The Women's World Cup soccer semifinal pitting the United States against England is winding down and Captain Jack's Bar, near 12th and P streets, is hopping on a Tuesday afternoon.
Packed wall-to-wall with their eyes glued to the dozen TVs showing the match, the American fans are decked out in their red, white and blue shirts, jerseys and flag bandanas. Most are members of the American Outlaws, a fan club dedicated to supporting both of the United States' national soccer teams.
And they're incensed.
They want a penalty after England defender Millie Bright slides into USA star forward Alex Morgan for what feels like the umpteenth time.
And someone in the crowd is chanting one word: England.
Angry eyes set upon a man in the center of the bar with a blue scarf decked out with England's three lions.
"Just kidding ... U.S. citizen," says Martin Banyard in his natural English accent, smiling as he points to his American Outlaws T-shirt underneath the scarf.
Later he'll cheer with arm around his friend Jon Terry after Bright gets sent off the field with a red card for crashing into Morgan one too many times.
He'll chant "U-S-A" with the rest of the crowd.
Banyard's expression will also falter for just a moment when Steph Houghton's penalty kick skips into the arms of U.S. goalkeeper Alyssa Naeher in the 83rd minute, essentially signaling England's 2-1 defeat at the end of a hard-fought match.
But for Banyard, the time he spends at Captain Jack's represents his love of the game.
"Whoever wins today I'll be happy for," he said before the penalty kick. "This is probably one of the best games in women's soccer I've ever seen."
It's high praise coming from the Englishman living in Lincoln. The 63-year-old London native has spent a lifetime as a Chelsea fan, and 39 of those years have been in the United States.
He moved to Seattle in 1980. The city was still decades from the Sounders coming into existence. Heck, Major League Soccer wouldn't play its first game until 1996.
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It was rough existence for a soccer fan like Banyard.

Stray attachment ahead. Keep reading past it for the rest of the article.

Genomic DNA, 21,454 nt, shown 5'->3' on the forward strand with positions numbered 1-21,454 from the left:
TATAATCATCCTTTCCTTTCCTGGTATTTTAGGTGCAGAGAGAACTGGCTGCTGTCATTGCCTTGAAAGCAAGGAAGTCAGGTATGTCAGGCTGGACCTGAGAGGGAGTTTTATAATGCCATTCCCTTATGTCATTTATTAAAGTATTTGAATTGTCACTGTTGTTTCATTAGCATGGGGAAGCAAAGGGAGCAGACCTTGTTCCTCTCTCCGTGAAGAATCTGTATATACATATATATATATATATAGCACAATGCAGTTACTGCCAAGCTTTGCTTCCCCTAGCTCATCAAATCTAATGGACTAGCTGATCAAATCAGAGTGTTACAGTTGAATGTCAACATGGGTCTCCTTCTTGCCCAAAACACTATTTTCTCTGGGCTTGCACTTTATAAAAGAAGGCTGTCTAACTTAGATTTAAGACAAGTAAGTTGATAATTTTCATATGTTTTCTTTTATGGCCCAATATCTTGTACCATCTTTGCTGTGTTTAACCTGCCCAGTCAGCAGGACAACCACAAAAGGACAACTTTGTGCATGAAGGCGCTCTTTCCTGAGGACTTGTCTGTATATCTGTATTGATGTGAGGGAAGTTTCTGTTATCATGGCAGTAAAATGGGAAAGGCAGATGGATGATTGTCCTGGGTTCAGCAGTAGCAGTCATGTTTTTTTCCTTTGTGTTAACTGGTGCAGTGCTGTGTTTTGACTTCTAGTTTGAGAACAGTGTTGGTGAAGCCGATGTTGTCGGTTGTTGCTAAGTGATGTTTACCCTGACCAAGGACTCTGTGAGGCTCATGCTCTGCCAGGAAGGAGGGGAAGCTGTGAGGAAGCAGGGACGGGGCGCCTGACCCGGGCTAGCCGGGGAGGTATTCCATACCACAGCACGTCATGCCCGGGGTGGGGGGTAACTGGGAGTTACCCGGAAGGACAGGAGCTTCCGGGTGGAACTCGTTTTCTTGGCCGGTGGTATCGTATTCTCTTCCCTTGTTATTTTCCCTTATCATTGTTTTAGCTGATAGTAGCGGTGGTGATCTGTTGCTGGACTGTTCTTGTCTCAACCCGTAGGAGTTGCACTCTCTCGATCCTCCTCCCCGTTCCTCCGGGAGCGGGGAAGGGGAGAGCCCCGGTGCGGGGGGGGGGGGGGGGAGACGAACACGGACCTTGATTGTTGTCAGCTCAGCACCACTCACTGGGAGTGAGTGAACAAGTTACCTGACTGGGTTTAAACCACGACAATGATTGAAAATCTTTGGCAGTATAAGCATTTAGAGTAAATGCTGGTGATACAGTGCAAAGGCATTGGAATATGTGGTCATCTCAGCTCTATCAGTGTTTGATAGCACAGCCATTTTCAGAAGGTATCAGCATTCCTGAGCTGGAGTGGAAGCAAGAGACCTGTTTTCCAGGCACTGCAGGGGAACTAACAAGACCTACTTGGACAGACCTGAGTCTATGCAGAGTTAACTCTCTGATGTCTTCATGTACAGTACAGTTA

The U.S. women have been on a roll this summer and now are one victory from defending their World Cup crown.
"It still gives me goosebumps to see how far the sport here has come," Banyard said. "There's so much more credibility given to the American scene now."
Banyard supports his home country while simultaneously rooting for the USA. That's not hard, he said, because he falls in easily with the U.S. team's fan base.
He was one of the original members of the first American Outlaws chapter in Lincoln in 2007, and sees its success in growing the local soccer scene as a point of pride.
"This right here is a wonderful moment. It's a melting pot in here," Banyard said, gesturing to the families and men and women of several ethnicities. "It's a microcosm of what this country represents. You can go to any place in America right now and you can find people who share that same passion."
American Outlaws member Matt Anderson agreed. He said the multiple appearances by the U.S. women on the world stage have made the growth unstoppable.
"The atmosphere is unparalleled. Nebraska football is like a religion to me, but a Nebraska football game and a U.S. (soccer) game are totally different," Anderson said. "Here's 60 to 70 people dialed-in for 90 minutes. When it comes down to it, you're all supporting your country and it creates an electric environment."
Excitement after Alex Morgan’s go ahead.... And a birthday song? pic.twitter.com/997kmB2COS— Ellis Clopton (@CloptonEllis) July 2, 2019
Blaine Kahle, the Outlaws' secretary, said the women's team provides heroes for kids to emulate.
"A lot of parents want to encourage their young children to participate in youth soccer leagues," Kahle said. "Those women are strong role models."
Banyard said he hopes children attending the American Outlaws watch parties will be inspired by the players and hopes soccer-playing parents will encourage their children to play as well.
"We're at a point where all the players have children now and they're looking up to them," he said. "And America is going to stay good. These women prove that when Americans put their mind to something, they'll do what it takes to make it happen."